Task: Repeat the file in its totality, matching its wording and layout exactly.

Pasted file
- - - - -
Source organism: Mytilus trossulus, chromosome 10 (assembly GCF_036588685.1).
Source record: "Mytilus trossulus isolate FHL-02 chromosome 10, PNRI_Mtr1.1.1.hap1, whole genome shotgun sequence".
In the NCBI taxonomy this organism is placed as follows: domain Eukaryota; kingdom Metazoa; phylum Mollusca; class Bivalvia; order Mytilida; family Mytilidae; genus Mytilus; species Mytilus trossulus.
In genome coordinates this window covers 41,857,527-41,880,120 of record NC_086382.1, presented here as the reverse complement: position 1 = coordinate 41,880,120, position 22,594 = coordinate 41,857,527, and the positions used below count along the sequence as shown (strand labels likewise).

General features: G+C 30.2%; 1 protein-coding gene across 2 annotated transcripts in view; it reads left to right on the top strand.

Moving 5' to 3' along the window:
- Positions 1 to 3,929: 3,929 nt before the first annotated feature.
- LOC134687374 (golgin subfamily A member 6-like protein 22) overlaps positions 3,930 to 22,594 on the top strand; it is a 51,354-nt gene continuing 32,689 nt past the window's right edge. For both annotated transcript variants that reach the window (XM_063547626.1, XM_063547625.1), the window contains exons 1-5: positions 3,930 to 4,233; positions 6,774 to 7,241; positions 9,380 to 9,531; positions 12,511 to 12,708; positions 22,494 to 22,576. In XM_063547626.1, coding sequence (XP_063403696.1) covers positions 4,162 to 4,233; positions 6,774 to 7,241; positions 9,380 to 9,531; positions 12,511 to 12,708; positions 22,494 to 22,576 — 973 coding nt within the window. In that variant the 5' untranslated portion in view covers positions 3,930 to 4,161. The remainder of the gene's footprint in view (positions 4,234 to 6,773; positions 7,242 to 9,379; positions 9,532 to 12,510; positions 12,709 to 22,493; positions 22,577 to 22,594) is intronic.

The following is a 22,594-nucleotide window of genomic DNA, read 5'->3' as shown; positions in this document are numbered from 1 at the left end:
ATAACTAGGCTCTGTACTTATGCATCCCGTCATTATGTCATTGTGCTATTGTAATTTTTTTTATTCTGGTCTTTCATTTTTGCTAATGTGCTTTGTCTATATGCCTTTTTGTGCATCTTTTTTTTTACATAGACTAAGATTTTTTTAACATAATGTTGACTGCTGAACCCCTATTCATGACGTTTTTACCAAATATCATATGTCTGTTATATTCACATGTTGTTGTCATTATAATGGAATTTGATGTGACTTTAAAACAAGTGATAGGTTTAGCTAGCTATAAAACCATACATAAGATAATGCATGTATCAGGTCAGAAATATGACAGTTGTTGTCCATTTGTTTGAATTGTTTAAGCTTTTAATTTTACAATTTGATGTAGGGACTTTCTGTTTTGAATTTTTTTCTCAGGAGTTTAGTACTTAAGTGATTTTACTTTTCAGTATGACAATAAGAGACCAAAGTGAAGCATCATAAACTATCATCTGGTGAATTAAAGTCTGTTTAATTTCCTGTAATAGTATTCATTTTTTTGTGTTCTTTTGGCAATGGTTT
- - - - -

Source organism: Mytilus trossulus, chromosome 10 (assembly GCF_036588685.1).
Source record: "Mytilus trossulus isolate FHL-02 chromosome 10, PNRI_Mtr1.1.1.hap1, whole genome shotgun sequence".
In the NCBI taxonomy this organism is placed as follows: domain Eukaryota; kingdom Metazoa; phylum Mollusca; class Bivalvia; order Mytilida; family Mytilidae; genus Mytilus; species Mytilus trossulus.
In genome coordinates this window covers 41,857,527-41,880,120 of record NC_086382.1, presented here as the reverse complement: position 1 = coordinate 41,880,120, position 22,594 = coordinate 41,857,527, and the positions used below count along the sequence as shown (strand labels likewise).

General features: G+C 30.2%; 1 protein-coding gene across 2 annotated transcripts in view; it reads left to right on the top strand.

Moving 5' to 3' along the window:
- Positions 1 to 3,929: 3,929 nt before the first annotated feature.
- LOC134687374 (golgin subfamily A member 6-like protein 22) overlaps positions 3,930 to 22,594 on the top strand; it is a 51,354-nt gene continuing 32,689 nt past the window's right edge. For both annotated transcript variants that reach the window (XM_063547626.1, XM_063547625.1), the window contains exons 1-5: positions 3,930 to 4,233; positions 6,774 to 7,241; positions 9,380 to 9,531; positions 12,511 to 12,708; positions 22,494 to 22,576. In XM_063547626.1, coding sequence (XP_063403696.1) covers positions 4,162 to 4,233; positions 6,774 to 7,241; positions 9,380 to 9,531; positions 12,511 to 12,708; positions 22,494 to 22,576 — 973 coding nt within the window. In that variant the 5' untranslated portion in view covers positions 3,930 to 4,161. The remainder of the gene's footprint in view (positions 4,234 to 6,773; positions 7,242 to 9,379; positions 9,532 to 12,510; positions 12,709 to 22,493; positions 22,577 to 22,594) is intronic.

The following is a 22,594-nucleotide window of genomic DNA, read 5'->3' as shown; positions in this document are numbered from 1 at the left end:
ATAACTAGGCTCTGTACTTATGCATCCCGTCATTATGTCATTGTGCTATTGTAATTTTTTTTATTCTGGTCTTTCATTTTTGCTAATGTGCTTTGTCTATATGCCTTTTTGTGCATCTTTTTTTTTACATAGACTAAGATTTTTTTAACATAATGTTGACTGCTGAACCCCTATTCATGACGTTTTTACCAAATATCATATGTCTGTTATATTCACATGTTGTTGTCATTATAATGGAATTTGATGTGACTTTAAAACAAGTGATAGGTTTAGCTAGCTATAAAACCATACATAAGATAATGCATGTATCAGGTCAGAAATATGACAGTTGTTGTCCATTTGTTTGAATTGTTTAAGCTTTTAATTTTACAATTTGATGTAGGGACTTTCTGTTTTGAATTTTTTTCTCAGGAGTTTAGTACTTAAGTGATTTTACTTTTCAGTATGACAATAAGAGACCAAAGTGAAGCATCATAAACTATCATCTGGTGAATTAAAGTCTGTTTAATTTCCTGTAATAGTATTCATTTTTTTGTGTTCTTTTGGCAATGGTTT